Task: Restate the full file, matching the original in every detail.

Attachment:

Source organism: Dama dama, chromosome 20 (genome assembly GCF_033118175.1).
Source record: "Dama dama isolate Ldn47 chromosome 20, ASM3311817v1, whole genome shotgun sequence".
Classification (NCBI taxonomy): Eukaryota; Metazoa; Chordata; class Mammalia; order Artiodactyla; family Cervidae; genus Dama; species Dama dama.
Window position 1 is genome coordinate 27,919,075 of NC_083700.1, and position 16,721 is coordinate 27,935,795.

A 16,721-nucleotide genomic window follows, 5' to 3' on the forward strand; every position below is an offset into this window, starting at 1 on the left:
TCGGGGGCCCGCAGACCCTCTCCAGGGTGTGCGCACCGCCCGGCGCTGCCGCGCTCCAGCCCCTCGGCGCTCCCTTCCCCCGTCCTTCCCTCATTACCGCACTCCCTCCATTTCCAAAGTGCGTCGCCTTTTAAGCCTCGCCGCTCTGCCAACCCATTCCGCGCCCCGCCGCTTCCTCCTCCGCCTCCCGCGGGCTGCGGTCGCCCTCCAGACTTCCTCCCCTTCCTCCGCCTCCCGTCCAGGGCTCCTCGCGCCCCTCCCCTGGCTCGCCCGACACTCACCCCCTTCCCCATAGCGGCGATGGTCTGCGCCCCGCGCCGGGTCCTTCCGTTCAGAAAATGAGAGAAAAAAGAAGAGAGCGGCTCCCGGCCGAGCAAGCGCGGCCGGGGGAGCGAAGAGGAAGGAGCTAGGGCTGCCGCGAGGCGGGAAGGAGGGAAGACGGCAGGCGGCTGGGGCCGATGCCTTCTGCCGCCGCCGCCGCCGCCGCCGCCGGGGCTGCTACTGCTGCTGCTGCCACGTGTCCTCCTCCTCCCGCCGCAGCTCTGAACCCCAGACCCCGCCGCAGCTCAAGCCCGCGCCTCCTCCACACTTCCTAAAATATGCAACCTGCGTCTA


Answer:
Source organism: Dama dama, chromosome 20 (genome assembly GCF_033118175.1).
Source record: "Dama dama isolate Ldn47 chromosome 20, ASM3311817v1, whole genome shotgun sequence".
Classification (NCBI taxonomy): Eukaryota; Metazoa; Chordata; class Mammalia; order Artiodactyla; family Cervidae; genus Dama; species Dama dama.
Window position 1 is genome coordinate 27,919,075 of NC_083700.1, and position 16,721 is coordinate 27,935,795.

A 16,721-nucleotide genomic window follows, 5' to 3' on the forward strand; every position below is an offset into this window, starting at 1 on the left:
TCGGGGGCCCGCAGACCCTCTCCAGGGTGTGCGCACCGCCCGGCGCTGCCGCGCTCCAGCCCCTCGGCGCTCCCTTCCCCCGTCCTTCCCTCATTACCGCACTCCCTCCATTTCCAAAGTGCGTCGCCTTTTAAGCCTCGCCGCTCTGCCAACCCATTCCGCGCCCCGCCGCTTCCTCCTCCGCCTCCCGCGGGCTGCGGTCGCCCTCCAGACTTCCTCCCCTTCCTCCGCCTCCCGTCCAGGGCTCCTCGCGCCCCTCCCCTGGCTCGCCCGACACTCACCCCCTTCCCCATAGCGGCGATGGTCTGCGCCCCGCGCCGGGTCCTTCCGTTCAGAAAATGAGAGAAAAAAGAAGAGAGCGGCTCCCGGCCGAGCAAGCGCGGCCGGGGGAGCGAAGAGGAAGGAGCTAGGGCTGCCGCGAGGCGGGAAGGAGGGAAGACGGCAGGCGGCTGGGGCCGATGCCTTCTGCCGCCGCCGCCGCCGCCGCCGCCGGGGCTGCTACTGCTGCTGCTGCCACGTGTCCTCCTCCTCCCGCCGCAGCTCTGAACCCCAGACCCCGCCGCAGCTCAAGCCCGCGCCTCCTCCACACTTCCTAAAATATGCAACCTGCGTCTA